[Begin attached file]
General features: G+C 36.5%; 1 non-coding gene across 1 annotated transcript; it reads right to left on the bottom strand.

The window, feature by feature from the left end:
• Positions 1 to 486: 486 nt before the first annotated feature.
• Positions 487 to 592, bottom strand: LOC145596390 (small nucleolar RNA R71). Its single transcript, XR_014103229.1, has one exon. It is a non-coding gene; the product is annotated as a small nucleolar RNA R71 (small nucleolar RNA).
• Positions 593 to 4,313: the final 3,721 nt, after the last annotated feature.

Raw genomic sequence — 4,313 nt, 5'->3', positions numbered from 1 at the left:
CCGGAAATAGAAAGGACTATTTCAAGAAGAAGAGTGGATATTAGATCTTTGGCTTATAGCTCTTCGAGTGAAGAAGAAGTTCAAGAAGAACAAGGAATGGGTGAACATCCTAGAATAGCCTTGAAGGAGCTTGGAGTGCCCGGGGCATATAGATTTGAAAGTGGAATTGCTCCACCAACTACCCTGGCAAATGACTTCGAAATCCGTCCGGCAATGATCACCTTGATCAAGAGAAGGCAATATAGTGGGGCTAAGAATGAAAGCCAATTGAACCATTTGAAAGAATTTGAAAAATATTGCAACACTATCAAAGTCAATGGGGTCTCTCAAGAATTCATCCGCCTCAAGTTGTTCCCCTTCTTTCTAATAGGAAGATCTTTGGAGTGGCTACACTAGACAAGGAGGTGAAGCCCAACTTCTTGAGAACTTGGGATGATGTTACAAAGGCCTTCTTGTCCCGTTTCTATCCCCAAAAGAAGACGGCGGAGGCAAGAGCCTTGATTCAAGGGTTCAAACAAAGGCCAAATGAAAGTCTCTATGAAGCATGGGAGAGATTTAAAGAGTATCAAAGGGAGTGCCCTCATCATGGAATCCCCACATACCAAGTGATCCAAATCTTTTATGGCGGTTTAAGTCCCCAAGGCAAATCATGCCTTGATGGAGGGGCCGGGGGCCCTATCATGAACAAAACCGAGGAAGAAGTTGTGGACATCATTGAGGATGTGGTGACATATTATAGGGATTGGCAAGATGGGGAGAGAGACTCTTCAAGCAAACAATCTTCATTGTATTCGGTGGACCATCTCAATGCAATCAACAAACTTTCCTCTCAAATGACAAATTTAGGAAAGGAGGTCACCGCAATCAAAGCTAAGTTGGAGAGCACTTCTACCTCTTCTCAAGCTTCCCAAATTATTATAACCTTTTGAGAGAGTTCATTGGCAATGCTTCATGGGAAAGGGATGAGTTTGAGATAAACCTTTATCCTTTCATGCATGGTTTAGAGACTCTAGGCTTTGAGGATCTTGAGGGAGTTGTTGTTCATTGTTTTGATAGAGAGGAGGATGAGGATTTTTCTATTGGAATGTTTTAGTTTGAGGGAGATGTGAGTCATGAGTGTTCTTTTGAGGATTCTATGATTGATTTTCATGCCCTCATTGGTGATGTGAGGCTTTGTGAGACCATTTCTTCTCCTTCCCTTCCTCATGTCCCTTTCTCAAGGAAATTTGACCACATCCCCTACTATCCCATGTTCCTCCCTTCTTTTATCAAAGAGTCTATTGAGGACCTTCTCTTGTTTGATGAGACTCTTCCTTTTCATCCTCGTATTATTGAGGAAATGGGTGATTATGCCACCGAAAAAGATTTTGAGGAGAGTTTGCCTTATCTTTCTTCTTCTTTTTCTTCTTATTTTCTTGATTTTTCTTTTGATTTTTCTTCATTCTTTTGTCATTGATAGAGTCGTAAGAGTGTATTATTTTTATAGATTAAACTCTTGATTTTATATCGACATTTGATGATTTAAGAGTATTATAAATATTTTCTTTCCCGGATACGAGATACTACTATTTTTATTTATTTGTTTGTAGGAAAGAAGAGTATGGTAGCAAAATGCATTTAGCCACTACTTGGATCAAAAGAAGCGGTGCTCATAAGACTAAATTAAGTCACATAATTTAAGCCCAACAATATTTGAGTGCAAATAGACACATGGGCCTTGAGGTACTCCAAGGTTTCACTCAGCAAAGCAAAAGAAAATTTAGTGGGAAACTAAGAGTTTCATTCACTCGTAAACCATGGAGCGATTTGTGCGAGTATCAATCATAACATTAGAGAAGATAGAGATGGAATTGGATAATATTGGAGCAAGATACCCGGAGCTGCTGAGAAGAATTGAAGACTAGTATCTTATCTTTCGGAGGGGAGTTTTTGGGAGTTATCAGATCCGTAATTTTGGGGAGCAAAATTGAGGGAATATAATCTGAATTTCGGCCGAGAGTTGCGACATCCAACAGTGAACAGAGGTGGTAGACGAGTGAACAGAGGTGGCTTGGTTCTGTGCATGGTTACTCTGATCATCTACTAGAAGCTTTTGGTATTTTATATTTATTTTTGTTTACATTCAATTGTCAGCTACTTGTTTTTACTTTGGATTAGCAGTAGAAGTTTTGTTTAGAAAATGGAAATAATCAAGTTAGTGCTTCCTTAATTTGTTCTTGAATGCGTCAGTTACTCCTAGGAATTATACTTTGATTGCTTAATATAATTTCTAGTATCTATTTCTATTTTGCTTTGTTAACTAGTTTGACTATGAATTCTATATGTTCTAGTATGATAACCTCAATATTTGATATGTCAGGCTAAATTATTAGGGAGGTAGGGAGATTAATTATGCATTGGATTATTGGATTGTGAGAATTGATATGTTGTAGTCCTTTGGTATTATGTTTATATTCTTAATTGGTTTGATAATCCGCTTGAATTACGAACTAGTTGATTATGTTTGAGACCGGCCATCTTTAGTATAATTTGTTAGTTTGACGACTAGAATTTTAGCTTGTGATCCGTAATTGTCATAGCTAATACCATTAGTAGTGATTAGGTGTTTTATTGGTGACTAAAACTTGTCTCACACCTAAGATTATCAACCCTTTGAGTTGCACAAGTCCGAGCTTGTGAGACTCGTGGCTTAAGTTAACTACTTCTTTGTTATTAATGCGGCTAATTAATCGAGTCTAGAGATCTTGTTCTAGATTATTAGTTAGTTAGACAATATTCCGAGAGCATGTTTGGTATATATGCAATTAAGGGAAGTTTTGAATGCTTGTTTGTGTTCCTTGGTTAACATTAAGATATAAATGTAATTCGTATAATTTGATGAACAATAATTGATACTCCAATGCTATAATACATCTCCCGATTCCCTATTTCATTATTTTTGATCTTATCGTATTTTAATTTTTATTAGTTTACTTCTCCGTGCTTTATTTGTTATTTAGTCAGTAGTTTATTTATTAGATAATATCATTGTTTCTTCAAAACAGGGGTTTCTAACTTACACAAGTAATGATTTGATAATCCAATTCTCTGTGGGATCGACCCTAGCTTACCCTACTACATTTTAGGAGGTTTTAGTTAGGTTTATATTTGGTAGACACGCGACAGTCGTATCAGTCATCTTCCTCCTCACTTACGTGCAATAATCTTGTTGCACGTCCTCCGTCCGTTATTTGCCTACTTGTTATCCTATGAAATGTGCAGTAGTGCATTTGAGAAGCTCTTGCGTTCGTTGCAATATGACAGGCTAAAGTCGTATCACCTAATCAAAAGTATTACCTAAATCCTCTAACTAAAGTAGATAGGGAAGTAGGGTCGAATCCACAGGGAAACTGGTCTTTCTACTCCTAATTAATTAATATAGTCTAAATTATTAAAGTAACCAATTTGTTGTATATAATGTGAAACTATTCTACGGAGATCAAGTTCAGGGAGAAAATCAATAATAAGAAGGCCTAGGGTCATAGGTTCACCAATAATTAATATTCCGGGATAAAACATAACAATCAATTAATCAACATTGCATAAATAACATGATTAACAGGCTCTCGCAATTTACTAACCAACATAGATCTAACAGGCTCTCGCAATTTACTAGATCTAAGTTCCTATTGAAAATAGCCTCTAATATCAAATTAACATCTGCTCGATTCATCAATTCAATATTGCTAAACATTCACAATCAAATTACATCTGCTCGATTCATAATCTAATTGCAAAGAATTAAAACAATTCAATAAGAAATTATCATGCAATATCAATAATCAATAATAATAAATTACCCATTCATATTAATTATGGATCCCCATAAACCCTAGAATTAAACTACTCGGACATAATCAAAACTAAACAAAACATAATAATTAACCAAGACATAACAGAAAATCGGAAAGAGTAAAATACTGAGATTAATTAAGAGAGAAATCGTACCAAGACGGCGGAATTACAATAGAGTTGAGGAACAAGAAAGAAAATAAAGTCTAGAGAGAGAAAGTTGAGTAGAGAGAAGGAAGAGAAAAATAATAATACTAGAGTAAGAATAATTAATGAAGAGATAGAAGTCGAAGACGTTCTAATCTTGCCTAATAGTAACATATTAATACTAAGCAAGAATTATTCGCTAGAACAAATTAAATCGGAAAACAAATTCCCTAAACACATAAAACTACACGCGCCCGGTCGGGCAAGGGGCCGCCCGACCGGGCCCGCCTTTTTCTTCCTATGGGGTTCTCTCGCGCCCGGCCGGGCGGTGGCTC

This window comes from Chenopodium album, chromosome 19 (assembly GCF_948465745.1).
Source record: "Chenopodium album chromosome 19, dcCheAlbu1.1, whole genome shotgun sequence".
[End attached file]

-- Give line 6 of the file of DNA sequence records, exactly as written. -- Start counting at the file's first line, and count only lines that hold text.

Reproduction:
Raw genomic sequence — 4,313 nt, 5'->3', positions numbered from 1 at the left: